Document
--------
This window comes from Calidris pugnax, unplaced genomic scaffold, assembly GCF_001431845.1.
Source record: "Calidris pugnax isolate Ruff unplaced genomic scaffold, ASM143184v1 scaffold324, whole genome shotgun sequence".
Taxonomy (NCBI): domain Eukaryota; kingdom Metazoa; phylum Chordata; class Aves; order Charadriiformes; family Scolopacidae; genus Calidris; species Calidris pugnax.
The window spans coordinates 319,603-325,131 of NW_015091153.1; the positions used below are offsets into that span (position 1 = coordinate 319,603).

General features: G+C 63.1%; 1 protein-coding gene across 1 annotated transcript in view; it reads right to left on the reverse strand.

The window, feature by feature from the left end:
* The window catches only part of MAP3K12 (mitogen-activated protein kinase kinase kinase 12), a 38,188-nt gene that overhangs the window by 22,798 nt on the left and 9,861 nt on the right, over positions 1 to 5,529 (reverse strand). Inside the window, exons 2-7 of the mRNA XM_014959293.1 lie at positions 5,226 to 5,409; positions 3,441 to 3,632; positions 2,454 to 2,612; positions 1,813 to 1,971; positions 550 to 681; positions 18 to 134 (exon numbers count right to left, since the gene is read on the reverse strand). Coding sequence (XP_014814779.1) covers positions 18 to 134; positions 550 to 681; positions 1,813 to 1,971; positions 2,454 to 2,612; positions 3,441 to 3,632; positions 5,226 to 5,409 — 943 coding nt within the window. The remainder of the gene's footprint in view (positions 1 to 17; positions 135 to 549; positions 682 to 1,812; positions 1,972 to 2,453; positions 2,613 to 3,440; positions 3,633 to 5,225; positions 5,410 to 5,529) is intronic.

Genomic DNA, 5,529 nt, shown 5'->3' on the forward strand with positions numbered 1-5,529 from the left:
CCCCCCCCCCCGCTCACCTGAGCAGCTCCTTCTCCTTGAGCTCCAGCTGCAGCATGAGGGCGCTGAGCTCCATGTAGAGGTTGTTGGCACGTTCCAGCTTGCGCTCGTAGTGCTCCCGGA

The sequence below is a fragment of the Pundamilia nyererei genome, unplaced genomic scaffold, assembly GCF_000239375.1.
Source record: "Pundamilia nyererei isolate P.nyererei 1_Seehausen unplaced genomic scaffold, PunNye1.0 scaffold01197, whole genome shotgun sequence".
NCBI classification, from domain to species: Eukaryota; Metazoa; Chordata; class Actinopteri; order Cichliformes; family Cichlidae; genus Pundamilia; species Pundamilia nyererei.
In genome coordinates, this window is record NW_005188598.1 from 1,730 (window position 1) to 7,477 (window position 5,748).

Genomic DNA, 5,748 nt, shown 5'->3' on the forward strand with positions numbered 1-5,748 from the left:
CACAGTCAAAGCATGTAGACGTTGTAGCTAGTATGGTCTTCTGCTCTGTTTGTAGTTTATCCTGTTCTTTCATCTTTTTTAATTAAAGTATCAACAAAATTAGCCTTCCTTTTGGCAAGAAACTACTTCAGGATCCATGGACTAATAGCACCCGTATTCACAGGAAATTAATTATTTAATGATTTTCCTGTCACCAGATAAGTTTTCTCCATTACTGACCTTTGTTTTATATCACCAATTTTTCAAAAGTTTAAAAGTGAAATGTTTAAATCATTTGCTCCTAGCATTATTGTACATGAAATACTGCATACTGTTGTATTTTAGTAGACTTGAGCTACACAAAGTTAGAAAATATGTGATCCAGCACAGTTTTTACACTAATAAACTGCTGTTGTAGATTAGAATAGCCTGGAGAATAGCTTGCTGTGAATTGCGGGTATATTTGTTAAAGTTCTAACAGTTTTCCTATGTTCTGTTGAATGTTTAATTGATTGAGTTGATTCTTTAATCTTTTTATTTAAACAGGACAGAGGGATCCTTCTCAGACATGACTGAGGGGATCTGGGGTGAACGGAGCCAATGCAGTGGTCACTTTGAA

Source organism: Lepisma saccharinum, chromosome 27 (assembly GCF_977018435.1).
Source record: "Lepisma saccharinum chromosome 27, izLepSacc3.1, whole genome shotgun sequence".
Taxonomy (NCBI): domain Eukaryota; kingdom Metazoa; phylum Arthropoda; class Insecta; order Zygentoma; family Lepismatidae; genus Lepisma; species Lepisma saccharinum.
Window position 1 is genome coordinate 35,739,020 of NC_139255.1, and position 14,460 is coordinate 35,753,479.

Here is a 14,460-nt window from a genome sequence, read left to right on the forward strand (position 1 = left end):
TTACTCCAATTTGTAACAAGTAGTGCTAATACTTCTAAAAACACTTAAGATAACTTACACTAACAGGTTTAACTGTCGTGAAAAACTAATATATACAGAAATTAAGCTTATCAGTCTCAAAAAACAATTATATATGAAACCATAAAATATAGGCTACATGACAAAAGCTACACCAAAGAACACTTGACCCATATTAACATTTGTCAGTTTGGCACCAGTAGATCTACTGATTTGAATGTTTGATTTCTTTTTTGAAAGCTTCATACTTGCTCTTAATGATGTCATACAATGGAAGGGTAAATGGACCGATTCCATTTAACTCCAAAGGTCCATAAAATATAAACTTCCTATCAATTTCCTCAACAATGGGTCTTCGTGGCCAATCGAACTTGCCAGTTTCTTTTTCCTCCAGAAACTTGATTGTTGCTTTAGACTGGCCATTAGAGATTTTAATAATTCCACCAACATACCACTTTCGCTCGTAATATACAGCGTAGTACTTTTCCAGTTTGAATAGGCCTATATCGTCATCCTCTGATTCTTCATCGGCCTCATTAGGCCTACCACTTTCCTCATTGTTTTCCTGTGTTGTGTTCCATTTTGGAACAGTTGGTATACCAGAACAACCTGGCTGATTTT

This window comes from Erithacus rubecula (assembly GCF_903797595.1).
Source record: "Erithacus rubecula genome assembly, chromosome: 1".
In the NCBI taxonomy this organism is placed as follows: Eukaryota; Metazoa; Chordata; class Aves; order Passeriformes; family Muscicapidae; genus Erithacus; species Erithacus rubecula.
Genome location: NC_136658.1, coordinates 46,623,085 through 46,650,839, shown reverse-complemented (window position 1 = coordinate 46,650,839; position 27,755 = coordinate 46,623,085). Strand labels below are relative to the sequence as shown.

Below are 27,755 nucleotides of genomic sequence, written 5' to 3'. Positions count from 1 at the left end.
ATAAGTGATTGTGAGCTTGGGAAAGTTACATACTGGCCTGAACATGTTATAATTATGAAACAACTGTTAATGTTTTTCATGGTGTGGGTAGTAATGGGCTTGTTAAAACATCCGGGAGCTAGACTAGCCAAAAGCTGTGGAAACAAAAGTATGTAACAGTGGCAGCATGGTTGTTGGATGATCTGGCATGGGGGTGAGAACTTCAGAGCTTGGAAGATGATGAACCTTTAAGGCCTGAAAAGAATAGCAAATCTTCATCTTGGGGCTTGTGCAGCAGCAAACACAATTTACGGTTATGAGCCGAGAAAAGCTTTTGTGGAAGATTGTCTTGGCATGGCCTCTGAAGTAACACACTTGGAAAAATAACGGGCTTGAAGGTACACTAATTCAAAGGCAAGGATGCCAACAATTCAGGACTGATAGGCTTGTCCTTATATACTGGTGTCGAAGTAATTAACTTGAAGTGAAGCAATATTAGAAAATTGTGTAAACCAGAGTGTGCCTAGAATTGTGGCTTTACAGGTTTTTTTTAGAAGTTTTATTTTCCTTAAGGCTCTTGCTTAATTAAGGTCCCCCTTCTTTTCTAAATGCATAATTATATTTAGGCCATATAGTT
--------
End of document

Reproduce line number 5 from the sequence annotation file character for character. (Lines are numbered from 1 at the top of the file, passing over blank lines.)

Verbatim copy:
General features: G+C 63.1%; 1 protein-coding gene across 1 annotated transcript in view; it reads right to left on the reverse strand.